On Top – Canada Lynx (Lynx canadensis)

Canada lynx (Lynx canadensis) are specially adapted to walk on top of snow with their big, splaying, fur-covered feet that function as snowshoes.

The question of whether these specialized feet give lynx an advantage over their preferred prey, the snowshoe hare (Lepus americanus), is debatable, since the snowshoe hare has a similar adaptation for floating on the snow. But, these snowshoes-for-feet do seem to give the lynx an advantage over other predators that might otherwise compete for the tasty snowshoe hare.

Bobcats (Lynx rufus), for example, share similarities with lynx in their build, temperament, and prey preferences, but lack the large, fluffy snowshoes needed for chasing hares or navigating snowy environments. Consequently, the ranges of lynxes and bobcats rarely overlap. Bobcats are generally limited to regions in the south where snowfall accumulation is lower, while lynx are right at home in areas with abundant snow.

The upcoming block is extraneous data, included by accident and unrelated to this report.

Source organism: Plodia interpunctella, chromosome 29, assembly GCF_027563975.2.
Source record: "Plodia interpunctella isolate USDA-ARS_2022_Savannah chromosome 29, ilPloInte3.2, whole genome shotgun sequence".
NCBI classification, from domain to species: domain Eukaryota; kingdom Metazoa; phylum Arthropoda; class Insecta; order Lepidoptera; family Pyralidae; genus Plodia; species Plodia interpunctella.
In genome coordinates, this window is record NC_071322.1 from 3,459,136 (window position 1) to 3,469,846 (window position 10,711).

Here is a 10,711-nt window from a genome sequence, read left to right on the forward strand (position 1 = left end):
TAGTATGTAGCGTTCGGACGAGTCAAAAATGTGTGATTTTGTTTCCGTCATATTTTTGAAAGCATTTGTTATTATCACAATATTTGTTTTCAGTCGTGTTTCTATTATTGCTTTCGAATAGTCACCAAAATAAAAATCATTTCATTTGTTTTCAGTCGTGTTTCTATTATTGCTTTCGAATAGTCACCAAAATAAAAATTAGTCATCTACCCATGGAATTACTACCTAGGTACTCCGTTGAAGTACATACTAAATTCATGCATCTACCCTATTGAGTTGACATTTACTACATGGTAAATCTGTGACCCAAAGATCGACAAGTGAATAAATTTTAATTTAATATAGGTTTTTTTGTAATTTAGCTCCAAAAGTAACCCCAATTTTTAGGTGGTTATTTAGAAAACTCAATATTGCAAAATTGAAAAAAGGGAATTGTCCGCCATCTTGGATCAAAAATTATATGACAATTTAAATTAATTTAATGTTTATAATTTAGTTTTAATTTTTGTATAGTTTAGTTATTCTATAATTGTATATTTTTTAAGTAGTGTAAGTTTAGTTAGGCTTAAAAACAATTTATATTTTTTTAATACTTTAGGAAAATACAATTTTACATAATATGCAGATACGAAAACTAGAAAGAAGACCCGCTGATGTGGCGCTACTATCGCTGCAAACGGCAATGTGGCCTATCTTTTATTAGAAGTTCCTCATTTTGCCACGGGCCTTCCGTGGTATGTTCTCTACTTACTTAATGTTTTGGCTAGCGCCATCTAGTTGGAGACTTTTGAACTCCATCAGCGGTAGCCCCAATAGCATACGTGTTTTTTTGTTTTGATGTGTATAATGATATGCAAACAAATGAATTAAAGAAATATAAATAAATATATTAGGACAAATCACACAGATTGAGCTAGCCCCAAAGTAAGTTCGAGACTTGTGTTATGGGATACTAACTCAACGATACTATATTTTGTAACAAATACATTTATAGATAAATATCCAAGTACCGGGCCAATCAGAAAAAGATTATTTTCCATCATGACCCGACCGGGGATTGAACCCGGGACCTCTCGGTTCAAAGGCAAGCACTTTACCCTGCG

Coyotes also include snowshoe hares in their menu. While coyotes manage to capture snowshoe hare during deep snow periods, they are typically more successful capturing hare in areas where humans have packed down or cleared snow, as this makes travel much easier for coyotes (and humans). In deep snow, coyotes are no match for the speedy hare, which leaves more hare for lynx during the long and snowy winters.

The relationship lynx have with deep snow prompts the question: Will climate change impact lynx populations? Unfortunately, the answer is yes. As winter climates become milder, lynx populations are expected to be more limited to northern and high-elevation areas where the winter snowpack remains more reliable. This is likely to result in the extirpation of lynx from the lower United States, where they are already endangered. In Canada, it will probably lead to even rarer sightings of this iconic creature with its distinctively big and hairy feet.